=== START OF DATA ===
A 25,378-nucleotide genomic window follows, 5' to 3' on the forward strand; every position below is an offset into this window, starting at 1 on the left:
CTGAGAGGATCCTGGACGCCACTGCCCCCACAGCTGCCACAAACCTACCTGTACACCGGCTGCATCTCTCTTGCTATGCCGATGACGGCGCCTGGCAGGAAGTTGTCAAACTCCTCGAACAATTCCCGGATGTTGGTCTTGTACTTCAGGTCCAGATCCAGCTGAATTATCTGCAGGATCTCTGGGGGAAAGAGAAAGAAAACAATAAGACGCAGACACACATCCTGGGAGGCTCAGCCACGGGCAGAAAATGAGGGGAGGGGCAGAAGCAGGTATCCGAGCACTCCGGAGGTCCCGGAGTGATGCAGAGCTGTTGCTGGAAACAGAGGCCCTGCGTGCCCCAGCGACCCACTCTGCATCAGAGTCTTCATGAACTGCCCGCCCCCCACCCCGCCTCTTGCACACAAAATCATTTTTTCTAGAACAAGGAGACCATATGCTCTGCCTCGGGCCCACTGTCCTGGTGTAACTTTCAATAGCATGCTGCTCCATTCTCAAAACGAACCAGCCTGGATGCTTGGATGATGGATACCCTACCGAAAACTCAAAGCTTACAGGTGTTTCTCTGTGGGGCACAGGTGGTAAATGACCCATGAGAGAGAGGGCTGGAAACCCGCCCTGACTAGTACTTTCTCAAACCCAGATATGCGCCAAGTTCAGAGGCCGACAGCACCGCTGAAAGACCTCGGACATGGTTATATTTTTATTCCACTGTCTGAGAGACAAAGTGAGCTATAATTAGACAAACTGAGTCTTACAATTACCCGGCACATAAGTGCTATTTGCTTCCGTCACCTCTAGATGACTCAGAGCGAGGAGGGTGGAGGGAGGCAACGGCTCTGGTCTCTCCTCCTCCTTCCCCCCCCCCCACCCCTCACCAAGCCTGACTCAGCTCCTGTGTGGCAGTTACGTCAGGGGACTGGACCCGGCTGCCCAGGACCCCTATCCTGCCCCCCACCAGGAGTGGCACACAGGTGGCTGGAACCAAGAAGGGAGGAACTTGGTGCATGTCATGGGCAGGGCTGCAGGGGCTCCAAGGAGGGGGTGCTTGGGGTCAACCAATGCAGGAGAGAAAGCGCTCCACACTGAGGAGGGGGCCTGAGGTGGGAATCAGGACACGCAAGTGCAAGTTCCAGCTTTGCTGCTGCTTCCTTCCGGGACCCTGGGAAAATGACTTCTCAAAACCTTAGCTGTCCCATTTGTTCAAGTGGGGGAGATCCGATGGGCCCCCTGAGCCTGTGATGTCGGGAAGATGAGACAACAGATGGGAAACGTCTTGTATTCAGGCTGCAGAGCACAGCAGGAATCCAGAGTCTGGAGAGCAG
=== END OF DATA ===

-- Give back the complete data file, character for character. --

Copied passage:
A 25,378-nucleotide genomic window follows, 5' to 3' on the forward strand; every position below is an offset into this window, starting at 1 on the left:
CTGAGAGGATCCTGGACGCCACTGCCCCCACAGCTGCCACAAACCTACCTGTACACCGGCTGCATCTCTCTTGCTATGCCGATGACGGCGCCTGGCAGGAAGTTGTCAAACTCCTCGAACAATTCCCGGATGTTGGTCTTGTACTTCAGGTCCAGATCCAGCTGAATTATCTGCAGGATCTCTGGGGGAAAGAGAAAGAAAACAATAAGACGCAGACACACATCCTGGGAGGCTCAGCCACGGGCAGAAAATGAGGGGAGGGGCAGAAGCAGGTATCCGAGCACTCCGGAGGTCCCGGAGTGATGCAGAGCTGTTGCTGGAAACAGAGGCCCTGCGTGCCCCAGCGACCCACTCTGCATCAGAGTCTTCATGAACTGCCCGCCCCCCACCCCGCCTCTTGCACACAAAATCATTTTTTCTAGAACAAGGAGACCATATGCTCTGCCTCGGGCCCACTGTCCTGGTGTAACTTTCAATAGCATGCTGCTCCATTCTCAAAACGAACCAGCCTGGATGCTTGGATGATGGATACCCTACCGAAAACTCAAAGCTTACAGGTGTTTCTCTGTGGGGCACAGGTGGTAAATGACCCATGAGAGAGAGGGCTGGAAACCCGCCCTGACTAGTACTTTCTCAAACCCAGATATGCGCCAAGTTCAGAGGCCGACAGCACCGCTGAAAGACCTCGGACATGGTTATATTTTTATTCCACTGTCTGAGAGACAAAGTGAGCTATAATTAGACAAACTGAGTCTTACAATTACCCGGCACATAAGTGCTATTTGCTTCCGTCACCTCTAGATGACTCAGAGCGAGGAGGGTGGAGGGAGGCAACGGCTCTGGTCTCTCCTCCTCCTTCCCCCCCCCCCACCCCTCACCAAGCCTGACTCAGCTCCTGTGTGGCAGTTACGTCAGGGGACTGGACCCGGCTGCCCAGGACCCCTATCCTGCCCCCCACCAGGAGTGGCACACAGGTGGCTGGAACCAAGAAGGGAGGAACTTGGTGCATGTCATGGGCAGGGCTGCAGGGGCTCCAAGGAGGGGGTGCTTGGGGTCAACCAATGCAGGAGAGAAAGCGCTCCACACTGAGGAGGGGGCCTGAGGTGGGAATCAGGACACGCAAGTGCAAGTTCCAGCTTTGCTGCTGCTTCCTTCCGGGACCCTGGGAAAATGACTTCTCAAAACCTTAGCTGTCCCATTTGTTCAAGTGGGGGAGATCCGATGGGCCCCCTGAGCCTGTGATGTCGGGAAGATGAGACAACAGATGGGAAACGTCTTGTATTCAGGCTGCAGAGCACAGCAGGAATCCAGAGTCTGGAGAGCAG